Bottom line: No amount of retirement savings is too little. Save whatever you can now.

Myth #4: The Market is Too Volatile

After more than a decade of a bull market, the 2022 stock market decline probably feels jarring. If you’re a young adult, you might not even remember a stock market that didn’t do anything but go up. I wish stocks would only move in one direction, but that’s just not how markets work. Periodic ups and downs are normal. Declines let the steam out when prices get too high and provide excellent opportunities to practice that old adage of “buy low, sell high.” Sounds great, right? When you’re in the throes of a bear market, it feels scary and makes you want to retreat. The last thing you want to do is invest. It’s human nature to want to avoid further pain. To help overcome these fears, I suggest focusing on the long-term. Since 1957, the S&P 500 has averaged a 10% gain each year. 

During that time, there have been 14 years of declines, with five years seeing double digit drops. If you don’t feel up to the task of figuring out which investment strategy is best for you, choose your plan’s target date option, an all-in-one investment that creates the best mix of stocks and bonds for someone with your retirement date. These funds put more money in stocks when you’re young and have more time to recover from downturns. Then, they move toward a more conservative allocation as you get older.

Myth #5: I’ll Live Off my Social Security

Since its passage in 1935, Social Security has offered an important financial lifeline for older Americans. It has prevented scores of retirees from living in poverty and provides an income floor for many more. But for higher income retirees, Social Security doesn’t go as far as you might think. In fact, Social Security replaces just 40% of the typical retiree’s pre-retirement income, and much less for higher income individuals.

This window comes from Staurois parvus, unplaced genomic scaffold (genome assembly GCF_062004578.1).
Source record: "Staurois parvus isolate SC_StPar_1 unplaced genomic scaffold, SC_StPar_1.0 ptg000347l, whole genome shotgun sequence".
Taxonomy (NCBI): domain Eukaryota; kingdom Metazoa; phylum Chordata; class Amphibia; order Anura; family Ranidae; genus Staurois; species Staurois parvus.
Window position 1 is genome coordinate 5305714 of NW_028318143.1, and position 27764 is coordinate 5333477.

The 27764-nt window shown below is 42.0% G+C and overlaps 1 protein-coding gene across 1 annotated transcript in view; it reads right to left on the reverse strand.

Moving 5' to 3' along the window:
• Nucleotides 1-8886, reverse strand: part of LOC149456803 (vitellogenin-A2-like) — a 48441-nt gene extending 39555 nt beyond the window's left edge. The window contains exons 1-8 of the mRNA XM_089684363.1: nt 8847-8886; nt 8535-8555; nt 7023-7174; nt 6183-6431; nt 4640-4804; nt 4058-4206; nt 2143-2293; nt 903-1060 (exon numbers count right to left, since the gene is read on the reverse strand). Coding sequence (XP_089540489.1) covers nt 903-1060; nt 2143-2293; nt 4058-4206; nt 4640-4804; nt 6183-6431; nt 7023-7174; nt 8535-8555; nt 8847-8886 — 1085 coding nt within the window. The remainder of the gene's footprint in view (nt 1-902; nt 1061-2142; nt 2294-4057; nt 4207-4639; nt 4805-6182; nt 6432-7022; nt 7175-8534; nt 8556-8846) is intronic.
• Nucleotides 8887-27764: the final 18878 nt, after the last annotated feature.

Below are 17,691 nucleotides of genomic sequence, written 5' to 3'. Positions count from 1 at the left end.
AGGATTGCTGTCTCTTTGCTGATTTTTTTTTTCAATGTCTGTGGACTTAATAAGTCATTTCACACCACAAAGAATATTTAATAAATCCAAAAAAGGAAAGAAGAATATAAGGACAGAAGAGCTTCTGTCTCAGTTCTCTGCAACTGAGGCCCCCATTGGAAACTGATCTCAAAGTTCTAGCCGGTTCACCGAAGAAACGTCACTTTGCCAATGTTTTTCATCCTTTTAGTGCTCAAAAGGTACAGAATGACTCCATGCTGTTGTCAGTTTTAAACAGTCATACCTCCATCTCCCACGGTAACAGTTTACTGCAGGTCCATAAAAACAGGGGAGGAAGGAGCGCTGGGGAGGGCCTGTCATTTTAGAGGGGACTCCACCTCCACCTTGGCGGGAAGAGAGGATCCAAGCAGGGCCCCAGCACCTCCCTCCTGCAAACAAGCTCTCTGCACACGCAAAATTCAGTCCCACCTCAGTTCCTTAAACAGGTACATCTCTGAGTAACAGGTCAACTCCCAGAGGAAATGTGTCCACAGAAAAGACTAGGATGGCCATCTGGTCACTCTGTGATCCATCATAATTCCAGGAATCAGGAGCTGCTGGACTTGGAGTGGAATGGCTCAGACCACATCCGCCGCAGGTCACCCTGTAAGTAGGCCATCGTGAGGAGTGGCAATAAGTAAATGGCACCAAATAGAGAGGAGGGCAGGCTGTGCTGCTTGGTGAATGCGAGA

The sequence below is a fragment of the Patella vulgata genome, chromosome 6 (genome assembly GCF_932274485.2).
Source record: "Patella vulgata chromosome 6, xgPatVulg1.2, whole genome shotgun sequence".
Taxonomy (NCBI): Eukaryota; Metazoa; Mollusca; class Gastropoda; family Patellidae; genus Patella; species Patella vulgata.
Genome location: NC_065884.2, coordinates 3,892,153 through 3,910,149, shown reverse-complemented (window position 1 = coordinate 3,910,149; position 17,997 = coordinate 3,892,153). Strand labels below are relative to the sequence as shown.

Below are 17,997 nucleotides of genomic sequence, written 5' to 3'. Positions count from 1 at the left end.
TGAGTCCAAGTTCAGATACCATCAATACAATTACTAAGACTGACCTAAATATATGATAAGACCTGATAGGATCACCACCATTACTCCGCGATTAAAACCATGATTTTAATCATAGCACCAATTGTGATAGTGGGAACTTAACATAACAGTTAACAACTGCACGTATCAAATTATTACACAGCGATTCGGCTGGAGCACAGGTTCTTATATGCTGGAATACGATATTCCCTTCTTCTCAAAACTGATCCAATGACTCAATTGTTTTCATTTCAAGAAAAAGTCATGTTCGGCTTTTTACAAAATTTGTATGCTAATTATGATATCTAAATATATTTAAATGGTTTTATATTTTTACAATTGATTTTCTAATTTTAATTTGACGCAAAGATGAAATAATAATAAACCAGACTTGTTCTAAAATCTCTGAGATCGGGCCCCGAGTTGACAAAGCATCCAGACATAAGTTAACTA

Let’s say you and your spouse each made, on average, $100,000 annually for the last 35 years. Your retirement income goal is to replace 80% of your income, which means you’ll need a combined monthly income of about $13,000. The estimated Social Security benefit for each of you would be $2,893 ($5,786 combined), which means you and your spouse will need to replace an additional $7,214 a month to reach your goal. That’s where your own retirement savings comes in.

You should plan on using a large portion of your Social Security to pay for their health care expenses in retirement. According to a recent study, the average retired household will need about $21,400 at age 65 to pay for health care expenses and $36,600 a year at age 85. Plan to travel? Renovate your home? Contribute to your grandkids’ college education? You’ll need assets beyond Social Security to pay for that.

Making the case

Had my husband been armed with all this information, could he have persuaded his co-worker to adopt a different attitude about retirement saving? Who knows? Helping his colleague see why she should save as much as she can probably takes more than one brief encounter in the break room. But it starts with having the facts. Maybe the next time your co-worker asks you how much they should save for retirement, you’ll be able to dispel their misconceptions on the spot.